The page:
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Touched by Spanish fever in Manchester.


FEW of life's experiences equate to having a handsome Spanish male shake his maracas at you. The first time it happened to me, I was on the Costa del Sol. My burgeoning feminist consciousness objected slightly, but I was only 24.

The last time was on Friday night, in the North West. I now have a body scarred by natural disasters, childbirth and cooking accidents and I am simply grateful.

Yes, the air was hot with Mediterranean testosterone as hubby and I had our passports stamped and took a trip to Manchester's Balearic Festival.

OK, so Liverpool's had all the glory for the past year as Capital of Culture - time to give someone else a go, we thought.

The islands of Majorca, Minorca, Ibiza and Formentera sent their best to show island life outside Manchester Town Hall.

As the fading winter drizzle and damp permeated our jaded epidermis, a substitute Spanish ambience was drummed up by frisky, paganistic dancing.

By 'eck! This certainly raised the temperature a tad.

No middle-aged women draped over the barriers needed HRT - they had the Correfoc Fire Devils, no less, in front of them.

My husband tried to drag me away to watch the Fine Minorcan Horses perform their dressage, but by this time I had chained myself to the railings, transfixed by Spain's leading Flamenco guitarist, Paco Fernandez.

As my Nanny Hill would have said, "he could make a guitar talk". After a couple or five glasses of authentic Spanish Rioja and having been fired up by the feisty folk frolickers, I attempted my own Flamenco dancing.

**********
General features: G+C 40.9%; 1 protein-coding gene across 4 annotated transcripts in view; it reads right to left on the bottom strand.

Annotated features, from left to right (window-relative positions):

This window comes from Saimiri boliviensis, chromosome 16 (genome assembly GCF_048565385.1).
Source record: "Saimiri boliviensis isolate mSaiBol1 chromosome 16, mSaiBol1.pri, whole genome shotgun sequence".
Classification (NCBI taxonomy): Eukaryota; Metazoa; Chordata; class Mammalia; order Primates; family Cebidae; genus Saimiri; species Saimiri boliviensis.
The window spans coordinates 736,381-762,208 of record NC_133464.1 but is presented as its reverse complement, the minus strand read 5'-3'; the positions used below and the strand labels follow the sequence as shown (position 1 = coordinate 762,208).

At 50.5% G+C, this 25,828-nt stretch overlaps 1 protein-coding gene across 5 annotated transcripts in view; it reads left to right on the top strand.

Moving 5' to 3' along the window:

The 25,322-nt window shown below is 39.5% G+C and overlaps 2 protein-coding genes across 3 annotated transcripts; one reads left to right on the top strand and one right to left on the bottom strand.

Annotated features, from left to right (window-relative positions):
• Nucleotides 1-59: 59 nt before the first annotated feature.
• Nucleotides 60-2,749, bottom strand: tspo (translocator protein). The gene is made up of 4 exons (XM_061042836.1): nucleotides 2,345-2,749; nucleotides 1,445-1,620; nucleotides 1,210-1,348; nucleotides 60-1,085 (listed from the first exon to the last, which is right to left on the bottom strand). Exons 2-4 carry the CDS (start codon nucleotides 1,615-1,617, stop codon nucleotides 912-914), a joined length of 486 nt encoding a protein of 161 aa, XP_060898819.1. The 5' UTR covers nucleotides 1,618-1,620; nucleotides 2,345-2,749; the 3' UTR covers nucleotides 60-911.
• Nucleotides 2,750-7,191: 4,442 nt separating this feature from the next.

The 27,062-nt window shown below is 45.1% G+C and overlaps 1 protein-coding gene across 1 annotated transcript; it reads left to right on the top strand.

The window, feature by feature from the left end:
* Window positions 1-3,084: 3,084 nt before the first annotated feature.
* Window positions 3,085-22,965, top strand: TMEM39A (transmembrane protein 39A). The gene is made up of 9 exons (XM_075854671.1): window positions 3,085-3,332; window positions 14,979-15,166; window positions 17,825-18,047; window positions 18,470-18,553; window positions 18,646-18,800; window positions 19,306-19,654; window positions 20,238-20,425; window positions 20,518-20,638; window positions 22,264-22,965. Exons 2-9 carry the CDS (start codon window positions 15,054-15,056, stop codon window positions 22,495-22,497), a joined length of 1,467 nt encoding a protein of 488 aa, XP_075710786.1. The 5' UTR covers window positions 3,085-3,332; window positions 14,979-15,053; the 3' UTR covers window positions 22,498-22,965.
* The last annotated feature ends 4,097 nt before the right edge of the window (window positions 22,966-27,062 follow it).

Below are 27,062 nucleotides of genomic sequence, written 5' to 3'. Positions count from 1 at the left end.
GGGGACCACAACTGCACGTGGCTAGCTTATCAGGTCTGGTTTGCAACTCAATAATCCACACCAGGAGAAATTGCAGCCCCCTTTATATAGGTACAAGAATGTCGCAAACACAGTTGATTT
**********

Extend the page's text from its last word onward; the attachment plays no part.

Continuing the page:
It was bad timing, as my husband at that moment tried to introduce me to the head of the Majorcan tourist board.

This was a lady so elegant that by now she was apparently on to her third outfit of the day. But fair play to her, she applauded my version of the twist and the slosh.

Replete with Spanish bread, cheese and pastries, a perfect evening ended at the supertrendy Lowry Hotel. You've got to hand it to Manchester, they've cashed in to the max on their most celebrated local artist, lending his name to a theatre, shopping outlet and riverside hotel. They've even called a gallery after him.

How fortunate he had such a lyrical monicker, rather than other more familiar Lancastrian surnames like Ramsbottom or Arkwright.

Stretched out in a bed as wide as the River Irwell (indeed, so large that the two of us could sleep star-shaped and not touch - fantastic!), I hazily contemplated my Balearic evening.

Mmm. Mediterranean hot men, hot food and pretend hot summer nights. Eat your heart out, Manchester matchstalk men and match-stalk cats and dogs!

THERE'S a big kerfuffle about Labour peer Lord Gould's 22-year-old daughter, Georgia, being manoeuvred into a safe seat courtesy of her father's contacts like former Tony Blair mouthpiece Alastair Campbell.

Apart from the fact that no democratic party should behave like this, what on earth does a callow 22-year-old think she can bring to representing all walks of life as an MP?


Que? Was I truly wafted here from paradise just to raise your temperature, Senorina. No, I am from Barthelona
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Publication:Daily Post (Liverpool, England)
Date:May 8, 2009
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